1 Adrift in Notting Hill and A Blues for Shindig
2 Alex Trocchi’s Invisible Insurrection
3 Longhair Times: Hoppy and Miles
4 Rolling Stones on the Portobello Road
5 Michael X on the Black Beat in the Ghetto
6 Ladbroke Grove Roots

Adrift in Notting Hill and A Blues for Shindig

After Wyndham Lewis, the Notting Hill literary pub scene moved north down Portobello Road to the Earl of Lonsdale (formerly a Finch’s pub and then Henekey’s). The literary outsider title passed to the two Colins; the Inside Outsider MacInnes, who didn’t live in the area, and The Outsider in Literature author Wilson, who briefly lived on Chepstow Villas with other ‘angry young men’ including John Room at the Top Braine, Bill Hopkins, and a bevy of beat girls. The Notting Hill existentialist scene in the 50s was re-enacted in Colin Wilson’s play The Metal Flower Blossom, which became his first novel Adrift in Soho. Mo Foster’s A Blues for Shindig novel from 2006, set in 1956/57, features local scenes in Notting Dale and the proto-beatnik drug culture that revolved around the Joe Lyons cornerhouse café at Notting Hill Gate.

El Rio Cafe
As re-enacted in Scandal by John Hurt (who also played Timothy Evans in 10 Rillington Place), Stephen Ward took Christine Keeler on a slumming expedition with Lord d’Laslo, building Notting Hill up like it was a real American-style black ghetto. On finding their regular restaurant (Fiesta One) deserted, they moved on to ‘an even seedier-looking place’ where they were met by hostile indifference from the entirely black clientele. This was Frank Crichlow’s legendary El Rio café at 127 Westbourne Park Road (now incorporated into Tom Conran’s Lucky Seven Margarita lounge and Mexican restaurant, after a spell as the Bossanova Portuguese restaurant).

In the early 60s, as the Rio became the hub of the West Indian scene, the espresso coffee bar decorated with fishing nets was the pivotal venue in both local history and national politics through the Profumo affair. At 127 Westbourne Park Road hustlers like Michael de Freitas, Lucky Gordon and Darcus Howe co-habited with Bohemian beats like Colin MacInnes, the Guinness heir Tara Browne, Brian Jones of the Rolling Stones, the jazz journalist Max Jones, and slumming swingers like Stephen Ward and Christine Keeler. As defined by Frank in Tony Gould’s MacInnes biography Inside Outsider, the Rio was a “school or university” for hustlers, “it attracted people who were rebellious and a bit smart, those with street intelligence, those for whom the factory was not their speed.”

West Eleven
1963, the year of the Profumo affair and Rachman revelations, saw the release of the film West Eleven – a gritty North Kensington kitchen-sink melodrama adapted by Michael Winner from The Furnished Room novel by the long-standing Portobello market trader Laura del Rivo. The film stars Alfred Lynch as the archetypal Notting Hill outsider anti-hero ‘Joe Beck’ who is offered £10,000 to commit a murder. His bedsit is on Colville Terrace, down from the future Performance house on Powis Square. The West Eleven cast also includes a young David Hemmings as a local hooligan, three years before he appeared in Blow Up in Notting Dale, and Diana Dors as a beat girl. The local director’s third feature film has been described as a Death Wish prototype, and was dismissed by Halliwell as a ‘dingy but not very convincing ‘realist’ melodrama with jazzy style which induces weariness.’ The West Eleven theme is by Acker Bilk.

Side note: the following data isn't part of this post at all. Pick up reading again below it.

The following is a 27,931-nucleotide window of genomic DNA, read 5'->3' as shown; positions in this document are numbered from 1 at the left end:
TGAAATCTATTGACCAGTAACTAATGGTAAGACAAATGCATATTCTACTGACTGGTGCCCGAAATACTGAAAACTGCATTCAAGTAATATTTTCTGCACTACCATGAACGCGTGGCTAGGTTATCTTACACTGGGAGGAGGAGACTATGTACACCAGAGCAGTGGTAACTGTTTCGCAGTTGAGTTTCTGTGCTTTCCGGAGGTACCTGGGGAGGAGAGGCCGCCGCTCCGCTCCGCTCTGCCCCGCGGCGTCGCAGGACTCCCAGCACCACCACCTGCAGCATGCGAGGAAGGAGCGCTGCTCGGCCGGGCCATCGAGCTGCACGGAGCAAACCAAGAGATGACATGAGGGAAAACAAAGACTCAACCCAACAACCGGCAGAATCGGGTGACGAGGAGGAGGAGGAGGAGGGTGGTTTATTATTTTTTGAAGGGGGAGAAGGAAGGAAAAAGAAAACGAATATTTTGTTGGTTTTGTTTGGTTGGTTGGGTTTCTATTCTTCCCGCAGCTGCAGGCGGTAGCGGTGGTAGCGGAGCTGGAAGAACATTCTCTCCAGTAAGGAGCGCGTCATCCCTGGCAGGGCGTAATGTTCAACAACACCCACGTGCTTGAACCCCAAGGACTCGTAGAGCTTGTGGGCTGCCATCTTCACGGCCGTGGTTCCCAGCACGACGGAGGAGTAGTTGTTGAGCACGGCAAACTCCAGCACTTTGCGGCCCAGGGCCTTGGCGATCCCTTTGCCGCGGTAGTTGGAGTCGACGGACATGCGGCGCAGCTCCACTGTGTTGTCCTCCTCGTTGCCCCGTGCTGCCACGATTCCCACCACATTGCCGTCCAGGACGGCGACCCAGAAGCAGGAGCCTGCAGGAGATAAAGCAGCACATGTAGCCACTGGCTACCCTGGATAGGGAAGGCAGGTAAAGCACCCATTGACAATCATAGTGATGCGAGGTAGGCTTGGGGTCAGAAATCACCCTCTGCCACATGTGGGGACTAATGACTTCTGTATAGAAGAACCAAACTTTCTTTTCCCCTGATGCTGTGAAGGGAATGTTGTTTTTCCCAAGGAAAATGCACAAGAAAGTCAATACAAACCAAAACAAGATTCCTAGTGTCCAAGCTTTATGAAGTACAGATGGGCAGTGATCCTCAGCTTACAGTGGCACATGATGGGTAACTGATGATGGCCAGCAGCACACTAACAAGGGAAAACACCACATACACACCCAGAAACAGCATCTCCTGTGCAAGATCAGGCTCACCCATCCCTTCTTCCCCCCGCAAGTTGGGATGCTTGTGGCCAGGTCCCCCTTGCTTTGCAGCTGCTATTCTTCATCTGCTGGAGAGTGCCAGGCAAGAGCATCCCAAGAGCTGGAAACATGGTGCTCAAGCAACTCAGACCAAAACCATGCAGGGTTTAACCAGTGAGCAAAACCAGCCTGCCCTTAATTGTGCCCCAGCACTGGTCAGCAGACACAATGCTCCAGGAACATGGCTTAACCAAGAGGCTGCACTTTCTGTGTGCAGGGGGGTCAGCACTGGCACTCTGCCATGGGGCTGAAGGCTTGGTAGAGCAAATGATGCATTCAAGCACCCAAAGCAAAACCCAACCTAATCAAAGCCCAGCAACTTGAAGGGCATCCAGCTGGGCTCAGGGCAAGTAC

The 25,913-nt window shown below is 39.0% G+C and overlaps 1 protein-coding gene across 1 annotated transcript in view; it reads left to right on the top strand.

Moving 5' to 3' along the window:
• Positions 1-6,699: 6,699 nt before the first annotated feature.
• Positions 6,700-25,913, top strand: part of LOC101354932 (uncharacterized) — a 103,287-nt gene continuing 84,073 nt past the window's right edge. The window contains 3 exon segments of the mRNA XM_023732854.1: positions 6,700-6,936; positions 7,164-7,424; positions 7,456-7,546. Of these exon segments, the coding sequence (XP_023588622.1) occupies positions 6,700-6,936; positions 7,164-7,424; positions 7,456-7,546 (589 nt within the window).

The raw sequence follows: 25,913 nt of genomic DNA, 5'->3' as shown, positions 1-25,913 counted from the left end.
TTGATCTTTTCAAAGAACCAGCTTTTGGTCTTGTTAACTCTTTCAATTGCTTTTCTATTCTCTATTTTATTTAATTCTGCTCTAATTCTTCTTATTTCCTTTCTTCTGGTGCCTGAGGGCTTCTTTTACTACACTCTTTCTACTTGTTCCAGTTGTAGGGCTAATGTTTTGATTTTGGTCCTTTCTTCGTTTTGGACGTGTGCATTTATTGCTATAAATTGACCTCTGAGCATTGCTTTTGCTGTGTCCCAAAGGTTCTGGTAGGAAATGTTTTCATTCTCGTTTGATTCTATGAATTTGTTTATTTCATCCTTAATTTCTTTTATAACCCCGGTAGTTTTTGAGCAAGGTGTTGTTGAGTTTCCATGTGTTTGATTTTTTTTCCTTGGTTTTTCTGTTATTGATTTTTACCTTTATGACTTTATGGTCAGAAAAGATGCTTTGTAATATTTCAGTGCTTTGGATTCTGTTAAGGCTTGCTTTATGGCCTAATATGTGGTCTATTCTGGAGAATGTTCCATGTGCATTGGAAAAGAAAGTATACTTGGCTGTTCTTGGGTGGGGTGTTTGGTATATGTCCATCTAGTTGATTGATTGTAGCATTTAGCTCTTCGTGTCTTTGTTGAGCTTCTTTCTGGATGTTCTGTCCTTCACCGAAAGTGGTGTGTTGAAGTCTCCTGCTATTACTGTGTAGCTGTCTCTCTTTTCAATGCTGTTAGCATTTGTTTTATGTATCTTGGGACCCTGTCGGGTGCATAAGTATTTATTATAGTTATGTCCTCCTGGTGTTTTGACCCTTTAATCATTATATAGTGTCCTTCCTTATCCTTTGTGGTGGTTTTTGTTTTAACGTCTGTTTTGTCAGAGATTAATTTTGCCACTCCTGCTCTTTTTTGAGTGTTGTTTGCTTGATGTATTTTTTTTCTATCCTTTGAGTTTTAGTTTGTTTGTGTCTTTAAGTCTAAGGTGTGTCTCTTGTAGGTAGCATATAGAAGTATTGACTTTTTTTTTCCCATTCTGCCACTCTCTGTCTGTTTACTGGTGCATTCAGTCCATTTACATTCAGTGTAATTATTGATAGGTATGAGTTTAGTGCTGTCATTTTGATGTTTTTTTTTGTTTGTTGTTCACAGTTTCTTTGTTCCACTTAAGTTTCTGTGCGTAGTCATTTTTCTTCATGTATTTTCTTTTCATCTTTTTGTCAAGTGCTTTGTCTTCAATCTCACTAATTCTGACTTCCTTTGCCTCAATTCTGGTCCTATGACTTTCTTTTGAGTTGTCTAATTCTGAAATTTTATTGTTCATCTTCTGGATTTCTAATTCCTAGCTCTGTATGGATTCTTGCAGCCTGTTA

Henekey’s beat bar
In Len Deighton’s 1964 spy novel The Berlin Memorandum (the follow up to The Ipcress File) ‘Harry Palmer’ was in Henekey’s (previously ‘top’ Finch’s, now the Earl of Lonsdale) at 277-81 Westbourne Grove, but unfortunately not in the 1967 Guy Hamilton film version Funeral in Berlin. As he watched the glamorous Mossad spy ‘Samantha Steele’ greet ‘about a dozen poets, painters, writers and occasionally a model or photographer’, Palmer (Michael Caine in the film) overhears an artist at the bar extolling the benefits of Marijuana use. The swinging 60s Henekey’s clientele included beatnik poets, kitchen-sink playwrights, the pop artist Peter Blake, Julie Christie and Terence Stamp.

Christopher Logue wrote in Prince Charming of the Denbigh Close mews in the 60s, when the antiques market was becoming ‘all the rage’, art students earned a living painting battles of Porto Bello, and old characters like Mad John, Harry Dust and Eric the mews transvestite were succeeded by the next beat generation of Notting Hill eccentrics. In the late 60s Michael Caine as ‘Charlie Croker’ held court round the back of Alice’s Antiques shop, in the Bohemian Denbigh Close pad of his girlfriend ‘Laura’, whilst planning The Italian Job, Tom Courtenay as Otley walked by the mews on his way down Portobello to Henekey’s, and Yul Brynner was in the antiques market in The File of the Golden Goose. As Alfie in 1966 Michael Caine’s somewhat less groovy bedsit with Jane Asher (Paul McCartney’s beatnik girlfriend) was in the former Rachman slum St Stephen’s Gardens.

Michael Horovitz’s New Departures and the Linden Gardens beat pad
When Michael Horovitz, the editor of the beat/bop poetry mag New Departures, moved into the area in the early 60s, he recalls the scene consisting of the legendary Linden Gardens beat pad of Johnny Byrne and Spike Hawkins at Notting Hill Gate (featured in Jenny Fabian’s Groupie novel), David Hockney on Powis Terrace, the four Johns; Arden, Hopkins, Latham and Michell, Harry and Ruth Fainlight, Christopher Logue, Allan Sillitoe (who wrote Saturday Night and Sunday Morning), Alex Trocchi, Heathcote Williams, and some Royal College of Art students from a Bohemian outpost down Lancaster Road.

read on - part 2: Alex Trocchi’s Invisible Insurrection




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